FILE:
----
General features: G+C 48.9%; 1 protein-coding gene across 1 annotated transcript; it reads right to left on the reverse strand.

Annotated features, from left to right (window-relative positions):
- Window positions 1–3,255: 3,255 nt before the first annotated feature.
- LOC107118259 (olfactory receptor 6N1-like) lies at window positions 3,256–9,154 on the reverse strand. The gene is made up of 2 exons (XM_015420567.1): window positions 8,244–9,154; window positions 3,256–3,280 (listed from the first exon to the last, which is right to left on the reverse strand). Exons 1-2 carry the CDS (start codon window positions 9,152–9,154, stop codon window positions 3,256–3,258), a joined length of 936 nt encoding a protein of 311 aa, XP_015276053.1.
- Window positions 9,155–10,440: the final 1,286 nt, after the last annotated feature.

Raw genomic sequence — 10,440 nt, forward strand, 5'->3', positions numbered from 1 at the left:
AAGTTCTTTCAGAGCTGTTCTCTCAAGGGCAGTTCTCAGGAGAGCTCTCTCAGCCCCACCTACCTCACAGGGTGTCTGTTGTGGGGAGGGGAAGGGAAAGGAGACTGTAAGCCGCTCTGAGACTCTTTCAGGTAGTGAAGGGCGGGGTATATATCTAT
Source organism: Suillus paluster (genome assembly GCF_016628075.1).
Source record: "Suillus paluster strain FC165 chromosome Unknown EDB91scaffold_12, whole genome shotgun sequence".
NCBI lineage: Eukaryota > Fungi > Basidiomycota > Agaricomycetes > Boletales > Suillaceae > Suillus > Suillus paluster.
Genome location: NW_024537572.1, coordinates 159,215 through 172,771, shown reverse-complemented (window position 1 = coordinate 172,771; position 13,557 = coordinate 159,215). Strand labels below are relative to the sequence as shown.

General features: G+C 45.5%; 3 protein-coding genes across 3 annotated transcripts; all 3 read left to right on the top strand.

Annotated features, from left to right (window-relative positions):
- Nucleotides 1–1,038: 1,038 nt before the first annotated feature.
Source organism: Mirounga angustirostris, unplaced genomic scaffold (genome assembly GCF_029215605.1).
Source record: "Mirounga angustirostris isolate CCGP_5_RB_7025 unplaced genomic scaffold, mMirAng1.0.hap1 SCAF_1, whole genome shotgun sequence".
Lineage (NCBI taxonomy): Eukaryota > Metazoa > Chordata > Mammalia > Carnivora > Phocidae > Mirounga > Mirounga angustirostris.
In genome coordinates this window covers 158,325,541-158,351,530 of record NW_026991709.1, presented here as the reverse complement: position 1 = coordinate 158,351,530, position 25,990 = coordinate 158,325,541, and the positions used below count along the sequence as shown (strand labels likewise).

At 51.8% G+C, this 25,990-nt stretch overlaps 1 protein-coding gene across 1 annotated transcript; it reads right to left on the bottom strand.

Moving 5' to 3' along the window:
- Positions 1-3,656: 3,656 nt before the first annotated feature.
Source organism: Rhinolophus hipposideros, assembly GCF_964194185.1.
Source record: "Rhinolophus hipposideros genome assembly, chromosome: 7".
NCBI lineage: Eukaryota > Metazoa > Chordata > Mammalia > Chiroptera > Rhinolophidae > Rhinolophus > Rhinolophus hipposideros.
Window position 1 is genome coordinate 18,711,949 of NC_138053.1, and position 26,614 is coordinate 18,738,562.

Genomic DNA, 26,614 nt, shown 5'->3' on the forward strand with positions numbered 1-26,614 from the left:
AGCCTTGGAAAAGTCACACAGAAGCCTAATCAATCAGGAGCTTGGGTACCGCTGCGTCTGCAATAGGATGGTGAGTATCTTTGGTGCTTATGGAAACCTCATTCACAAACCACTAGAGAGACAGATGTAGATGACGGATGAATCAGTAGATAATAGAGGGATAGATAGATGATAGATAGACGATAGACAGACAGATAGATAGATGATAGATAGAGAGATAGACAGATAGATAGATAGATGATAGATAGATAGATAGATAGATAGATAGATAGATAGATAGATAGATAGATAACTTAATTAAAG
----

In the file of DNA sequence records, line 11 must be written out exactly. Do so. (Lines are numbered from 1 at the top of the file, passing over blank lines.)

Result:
Genome location: NW_024537572.1, coordinates 159,215 through 172,771, shown reverse-complemented (window position 1 = coordinate 172,771; position 13,557 = coordinate 159,215). Strand labels below are relative to the sequence as shown.